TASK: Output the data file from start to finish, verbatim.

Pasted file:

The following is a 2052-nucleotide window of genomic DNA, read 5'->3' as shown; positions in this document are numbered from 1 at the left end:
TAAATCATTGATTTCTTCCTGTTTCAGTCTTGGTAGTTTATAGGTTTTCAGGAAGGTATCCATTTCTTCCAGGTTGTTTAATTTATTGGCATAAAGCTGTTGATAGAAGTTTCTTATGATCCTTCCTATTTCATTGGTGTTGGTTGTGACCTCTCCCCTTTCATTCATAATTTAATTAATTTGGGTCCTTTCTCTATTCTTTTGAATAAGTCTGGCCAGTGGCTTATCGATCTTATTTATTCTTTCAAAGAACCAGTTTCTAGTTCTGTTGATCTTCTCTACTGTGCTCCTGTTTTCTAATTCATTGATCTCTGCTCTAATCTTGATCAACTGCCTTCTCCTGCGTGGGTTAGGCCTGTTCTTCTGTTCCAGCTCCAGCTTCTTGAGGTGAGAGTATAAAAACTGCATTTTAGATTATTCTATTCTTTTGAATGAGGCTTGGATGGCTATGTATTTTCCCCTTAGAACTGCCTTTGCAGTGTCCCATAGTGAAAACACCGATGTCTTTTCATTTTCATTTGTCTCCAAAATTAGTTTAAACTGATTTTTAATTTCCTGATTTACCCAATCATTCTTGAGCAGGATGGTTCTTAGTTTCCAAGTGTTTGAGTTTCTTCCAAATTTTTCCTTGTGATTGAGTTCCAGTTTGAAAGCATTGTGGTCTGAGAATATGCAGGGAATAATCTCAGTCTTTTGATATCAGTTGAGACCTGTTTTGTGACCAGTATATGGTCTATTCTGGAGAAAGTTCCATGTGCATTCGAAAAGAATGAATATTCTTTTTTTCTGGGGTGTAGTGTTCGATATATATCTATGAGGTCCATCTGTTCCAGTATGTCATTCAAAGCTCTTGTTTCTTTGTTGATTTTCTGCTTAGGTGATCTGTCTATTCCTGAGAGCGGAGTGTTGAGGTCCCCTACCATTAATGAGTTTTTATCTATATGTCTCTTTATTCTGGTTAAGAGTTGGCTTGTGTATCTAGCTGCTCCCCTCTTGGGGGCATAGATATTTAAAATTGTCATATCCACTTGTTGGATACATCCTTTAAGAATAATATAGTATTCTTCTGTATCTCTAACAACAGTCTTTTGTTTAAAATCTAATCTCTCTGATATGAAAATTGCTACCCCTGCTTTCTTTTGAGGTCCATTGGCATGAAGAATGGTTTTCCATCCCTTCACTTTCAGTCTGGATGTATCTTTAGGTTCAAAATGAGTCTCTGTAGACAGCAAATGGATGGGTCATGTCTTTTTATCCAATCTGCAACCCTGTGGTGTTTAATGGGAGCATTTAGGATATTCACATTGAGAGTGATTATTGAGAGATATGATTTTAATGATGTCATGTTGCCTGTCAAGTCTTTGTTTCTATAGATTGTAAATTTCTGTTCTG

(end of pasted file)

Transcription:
The following is a 2052-nucleotide window of genomic DNA, read 5'->3' as shown; positions in this document are numbered from 1 at the left end:
TAAATCATTGATTTCTTCCTGTTTCAGTCTTGGTAGTTTATAGGTTTTCAGGAAGGTATCCATTTCTTCCAGGTTGTTTAATTTATTGGCATAAAGCTGTTGATAGAAGTTTCTTATGATCCTTCCTATTTCATTGGTGTTGGTTGTGACCTCTCCCCTTTCATTCATAATTTAATTAATTTGGGTCCTTTCTCTATTCTTTTGAATAAGTCTGGCCAGTGGCTTATCGATCTTATTTATTCTTTCAAAGAACCAGTTTCTAGTTCTGTTGATCTTCTCTACTGTGCTCCTGTTTTCTAATTCATTGATCTCTGCTCTAATCTTGATCAACTGCCTTCTCCTGCGTGGGTTAGGCCTGTTCTTCTGTTCCAGCTCCAGCTTCTTGAGGTGAGAGTATAAAAACTGCATTTTAGATTATTCTATTCTTTTGAATGAGGCTTGGATGGCTATGTATTTTCCCCTTAGAACTGCCTTTGCAGTGTCCCATAGTGAAAACACCGATGTCTTTTCATTTTCATTTGTCTCCAAAATTAGTTTAAACTGATTTTTAATTTCCTGATTTACCCAATCATTCTTGAGCAGGATGGTTCTTAGTTTCCAAGTGTTTGAGTTTCTTCCAAATTTTTCCTTGTGATTGAGTTCCAGTTTGAAAGCATTGTGGTCTGAGAATATGCAGGGAATAATCTCAGTCTTTTGATATCAGTTGAGACCTGTTTTGTGACCAGTATATGGTCTATTCTGGAGAAAGTTCCATGTGCATTCGAAAAGAATGAATATTCTTTTTTTCTGGGGTGTAGTGTTCGATATATATCTATGAGGTCCATCTGTTCCAGTATGTCATTCAAAGCTCTTGTTTCTTTGTTGATTTTCTGCTTAGGTGATCTGTCTATTCCTGAGAGCGGAGTGTTGAGGTCCCCTACCATTAATGAGTTTTTATCTATATGTCTCTTTATTCTGGTTAAGAGTTGGCTTGTGTATCTAGCTGCTCCCCTCTTGGGGGCATAGATATTTAAAATTGTCATATCCACTTGTTGGATACATCCTTTAAGAATAATATAGTATTCTTCTGTATCTCTAACAACAGTCTTTTGTTTAAAATCTAATCTCTCTGATATGAAAATTGCTACCCCTGCTTTCTTTTGAGGTCCATTGGCATGAAGAATGGTTTTCCATCCCTTCACTTTCAGTCTGGATGTATCTTTAGGTTCAAAATGAGTCTCTGTAGACAGCAAATGGATGGGTCATGTCTTTTTATCCAATCTGCAACCCTGTGGTGTTTAATGGGAGCATTTAGGATATTCACATTGAGAGTGATTATTGAGAGATATGATTTTAATGATGTCATGTTGCCTGTCAAGTCTTTGTTTCTATAGATTGTAAATTTCTGTTCTG